London, Nairobi, Washington, 18th September 2021 – Fairtrade is set to unveil a new climate campaign across Kenya, the UK and the US, with 1.8million farmers and workers calling on world leaders at COP26 to listen their expertise in low-income countries who grow our food, because they are living the reality of the climate crisis every day.
Fairtrade’s campaign, branded ‘Be Fair With Your Climate Promise’, kicks off today, 18th September 2021, just ahead of the UN’s global Youth4Climate summit and at the start of Great Big Green Week.
It will peak at COP26 in November, when world leaders meet in Glasgow for critical climate negotiations.
With the countdown to COP continuing, the campaign is highlighting just how much is at stake for farmers and workers who produce much of the food Brits love to consume.
In Africa, temperatures are rising more rapidly than the global average, with extreme weather events and more frequent rainfall now expected across the continent, jeopardising the viability of crops.
While the world’s wealthiest 10 percent are responsible for 50 percent of global emissions, it’s those earning the least in lower income countries who are being forced into extreme hardship by climate change right now.
That’s why Fairtrade is warning that now is the time for bolder and faster action on the climate crisis, and world leaders have a hugely important role to play.
The Be Fair With Your Climate Promise campaign aims to run for three years, with the first year urging leaders of richer nations to keep their promise to provide at least $100bn in climate finance each year for lower income nations on the frontline of the climate crisis.
These funds need to reach farmers in order to guarantee to a just transition to a low-carbon economy, and a fair future for all, says the Fairtrade campaign.
A new Fairtrade paper published this week, Placing Fairness at the Heart of Climate Ambitions, cautions that there are big differences in what people can afford to do to protect themselves and adapt to climate change, depending on social, economic and political conditions in which they live.
Fairtrade Africa’s Commercial Director Kate Nkatha, said: “Farming communities who have cared for their local eco-systems for generations know exactly why the climate crisis really is a crisis. Yet millions are unable to earn enough to adapt to real threats climate change poses for lives and livelihoods.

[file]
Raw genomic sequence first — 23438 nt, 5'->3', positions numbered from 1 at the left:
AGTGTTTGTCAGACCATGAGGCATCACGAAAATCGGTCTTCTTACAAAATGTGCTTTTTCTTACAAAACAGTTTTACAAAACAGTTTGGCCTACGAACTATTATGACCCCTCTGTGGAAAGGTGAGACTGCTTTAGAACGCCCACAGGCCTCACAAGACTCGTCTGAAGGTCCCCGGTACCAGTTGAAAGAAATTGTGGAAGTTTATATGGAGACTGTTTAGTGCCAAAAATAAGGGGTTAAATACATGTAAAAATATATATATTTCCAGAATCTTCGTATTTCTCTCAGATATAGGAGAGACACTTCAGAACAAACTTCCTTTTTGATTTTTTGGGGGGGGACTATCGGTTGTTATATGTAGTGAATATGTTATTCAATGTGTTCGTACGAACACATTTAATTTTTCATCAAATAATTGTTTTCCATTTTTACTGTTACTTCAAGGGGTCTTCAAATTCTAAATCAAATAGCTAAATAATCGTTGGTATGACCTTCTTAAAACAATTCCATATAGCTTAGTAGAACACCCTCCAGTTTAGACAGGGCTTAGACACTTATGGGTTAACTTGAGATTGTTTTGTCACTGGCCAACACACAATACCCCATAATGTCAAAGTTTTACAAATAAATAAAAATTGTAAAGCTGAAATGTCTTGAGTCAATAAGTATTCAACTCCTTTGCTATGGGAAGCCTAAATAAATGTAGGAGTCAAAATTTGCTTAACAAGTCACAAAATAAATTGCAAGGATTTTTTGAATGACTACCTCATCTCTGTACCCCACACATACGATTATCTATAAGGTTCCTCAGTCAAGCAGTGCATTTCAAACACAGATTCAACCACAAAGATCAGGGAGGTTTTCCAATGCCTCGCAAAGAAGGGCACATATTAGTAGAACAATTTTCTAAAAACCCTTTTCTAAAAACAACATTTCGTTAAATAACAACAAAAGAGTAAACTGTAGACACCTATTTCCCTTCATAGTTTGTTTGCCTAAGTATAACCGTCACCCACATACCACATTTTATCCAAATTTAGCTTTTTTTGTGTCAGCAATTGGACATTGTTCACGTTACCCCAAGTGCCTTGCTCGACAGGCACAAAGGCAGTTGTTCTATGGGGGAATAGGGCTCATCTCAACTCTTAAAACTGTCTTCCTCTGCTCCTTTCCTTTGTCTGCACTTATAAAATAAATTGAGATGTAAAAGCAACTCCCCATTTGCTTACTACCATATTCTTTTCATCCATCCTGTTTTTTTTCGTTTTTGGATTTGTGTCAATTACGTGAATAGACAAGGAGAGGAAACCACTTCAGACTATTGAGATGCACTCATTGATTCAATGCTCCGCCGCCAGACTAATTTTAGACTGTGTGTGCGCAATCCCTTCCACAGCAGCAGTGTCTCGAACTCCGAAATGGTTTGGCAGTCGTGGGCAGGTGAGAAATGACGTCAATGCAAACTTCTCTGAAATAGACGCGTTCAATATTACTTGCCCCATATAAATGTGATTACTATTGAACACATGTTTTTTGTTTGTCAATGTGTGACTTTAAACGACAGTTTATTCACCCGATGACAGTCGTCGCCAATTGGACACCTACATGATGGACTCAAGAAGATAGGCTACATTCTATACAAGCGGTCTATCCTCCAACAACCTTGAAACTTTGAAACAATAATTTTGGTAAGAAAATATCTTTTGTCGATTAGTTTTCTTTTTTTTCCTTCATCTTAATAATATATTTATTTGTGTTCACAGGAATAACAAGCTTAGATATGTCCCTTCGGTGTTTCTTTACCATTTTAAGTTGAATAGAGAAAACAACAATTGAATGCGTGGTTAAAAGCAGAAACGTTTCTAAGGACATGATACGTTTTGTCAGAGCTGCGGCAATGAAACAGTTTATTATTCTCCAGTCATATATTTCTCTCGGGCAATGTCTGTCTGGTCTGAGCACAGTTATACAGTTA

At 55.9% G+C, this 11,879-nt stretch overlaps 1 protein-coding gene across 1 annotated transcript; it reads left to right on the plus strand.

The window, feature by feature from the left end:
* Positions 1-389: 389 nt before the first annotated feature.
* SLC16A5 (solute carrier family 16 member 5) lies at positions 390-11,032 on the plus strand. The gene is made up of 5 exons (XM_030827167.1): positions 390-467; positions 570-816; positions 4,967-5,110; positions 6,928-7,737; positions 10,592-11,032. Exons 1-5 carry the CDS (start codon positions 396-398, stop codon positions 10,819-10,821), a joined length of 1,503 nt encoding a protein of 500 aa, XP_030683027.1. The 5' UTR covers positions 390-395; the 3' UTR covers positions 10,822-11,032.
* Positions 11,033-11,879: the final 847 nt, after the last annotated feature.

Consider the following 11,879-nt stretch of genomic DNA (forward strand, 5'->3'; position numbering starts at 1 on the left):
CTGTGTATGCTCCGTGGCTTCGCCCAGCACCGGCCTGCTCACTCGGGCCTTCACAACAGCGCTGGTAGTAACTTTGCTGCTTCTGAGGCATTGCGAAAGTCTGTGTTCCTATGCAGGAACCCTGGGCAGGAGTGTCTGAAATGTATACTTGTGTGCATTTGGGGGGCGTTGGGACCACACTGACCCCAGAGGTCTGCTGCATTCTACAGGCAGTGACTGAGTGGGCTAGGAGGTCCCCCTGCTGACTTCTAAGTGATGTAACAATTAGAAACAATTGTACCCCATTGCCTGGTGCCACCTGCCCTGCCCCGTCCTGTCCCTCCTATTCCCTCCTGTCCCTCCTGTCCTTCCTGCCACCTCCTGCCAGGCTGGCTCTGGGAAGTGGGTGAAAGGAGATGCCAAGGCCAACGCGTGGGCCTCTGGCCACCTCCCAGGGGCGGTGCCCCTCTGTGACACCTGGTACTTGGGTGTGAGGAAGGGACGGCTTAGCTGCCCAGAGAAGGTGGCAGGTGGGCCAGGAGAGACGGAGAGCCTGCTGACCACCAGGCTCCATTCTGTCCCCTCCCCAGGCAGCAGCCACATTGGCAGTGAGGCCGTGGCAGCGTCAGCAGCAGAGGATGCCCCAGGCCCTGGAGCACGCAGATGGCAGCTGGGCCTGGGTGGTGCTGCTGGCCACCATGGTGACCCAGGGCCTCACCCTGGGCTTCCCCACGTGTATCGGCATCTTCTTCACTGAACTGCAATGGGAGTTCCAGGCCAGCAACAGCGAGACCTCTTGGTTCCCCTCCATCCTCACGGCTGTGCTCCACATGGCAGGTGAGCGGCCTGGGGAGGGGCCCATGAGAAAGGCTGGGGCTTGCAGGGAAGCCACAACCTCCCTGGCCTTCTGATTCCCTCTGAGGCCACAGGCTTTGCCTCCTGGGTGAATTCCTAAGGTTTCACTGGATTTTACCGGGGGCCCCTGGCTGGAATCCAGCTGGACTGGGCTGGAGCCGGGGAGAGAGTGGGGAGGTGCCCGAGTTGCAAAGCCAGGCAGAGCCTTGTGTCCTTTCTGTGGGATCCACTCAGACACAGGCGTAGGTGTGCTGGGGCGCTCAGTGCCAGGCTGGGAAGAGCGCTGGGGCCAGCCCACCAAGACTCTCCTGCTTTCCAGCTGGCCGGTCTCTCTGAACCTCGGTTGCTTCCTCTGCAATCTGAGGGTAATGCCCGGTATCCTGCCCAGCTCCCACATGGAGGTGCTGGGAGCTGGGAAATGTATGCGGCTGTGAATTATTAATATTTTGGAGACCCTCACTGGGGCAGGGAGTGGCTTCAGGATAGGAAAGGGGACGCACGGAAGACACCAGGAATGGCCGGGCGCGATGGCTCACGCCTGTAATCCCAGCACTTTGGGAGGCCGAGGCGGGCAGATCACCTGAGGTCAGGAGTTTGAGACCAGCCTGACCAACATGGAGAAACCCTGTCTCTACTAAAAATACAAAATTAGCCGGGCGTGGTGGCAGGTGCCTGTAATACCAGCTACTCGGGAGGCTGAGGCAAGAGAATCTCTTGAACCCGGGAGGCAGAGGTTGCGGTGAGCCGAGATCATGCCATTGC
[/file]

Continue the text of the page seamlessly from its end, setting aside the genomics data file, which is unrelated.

The fight against climate change is about human rights and ensuring justice for vulnerable communities impacted.”
Fairtrade’s Engagement Director Nilufar Verjee says: “I’d encourage everyone to join our campaign and participate in the many actions and activities that will be announced over the coming weeks to help spread this vital message that affects the future of our food.”
Fairtrade will mobilise thousands of supporters to write to their MPs and legislators to demand they back a fair climate promise.
Fairtrade campaigners are also organizing a range of events designed to engage, inform and educate people around the urgent message of Fairtrade and climate. As part of these activities, some supporters in the UK will make a pilgrimage, walking the length of the country to Glasgow.
Four Youth Ambassadors from Fairtrade farming communities in Africa, Latin America and Asia, who have seen first-hand the severe impacts of climate change, will meet with MPs and legislators to appeal to them to take decisive action at COP26.
An international delegation of Fairtrade farmers and their representatives will meet with delegates at the Glasgow summit to press for immediate and decisive action on behalf of the 1.8 million Fairtrade producers around the world.
Fairtrade supporters will be given the opportunity to hear from these producers via panel discussions, workshops and collaborations between Fairtrade and retail partners, chefs and high-profile individuals in the world of climate, food and sustainability.
Visit www.fairtrade.org.uk to find out how you can join Fairtrade’s climate justice campaign.
Source; News Desk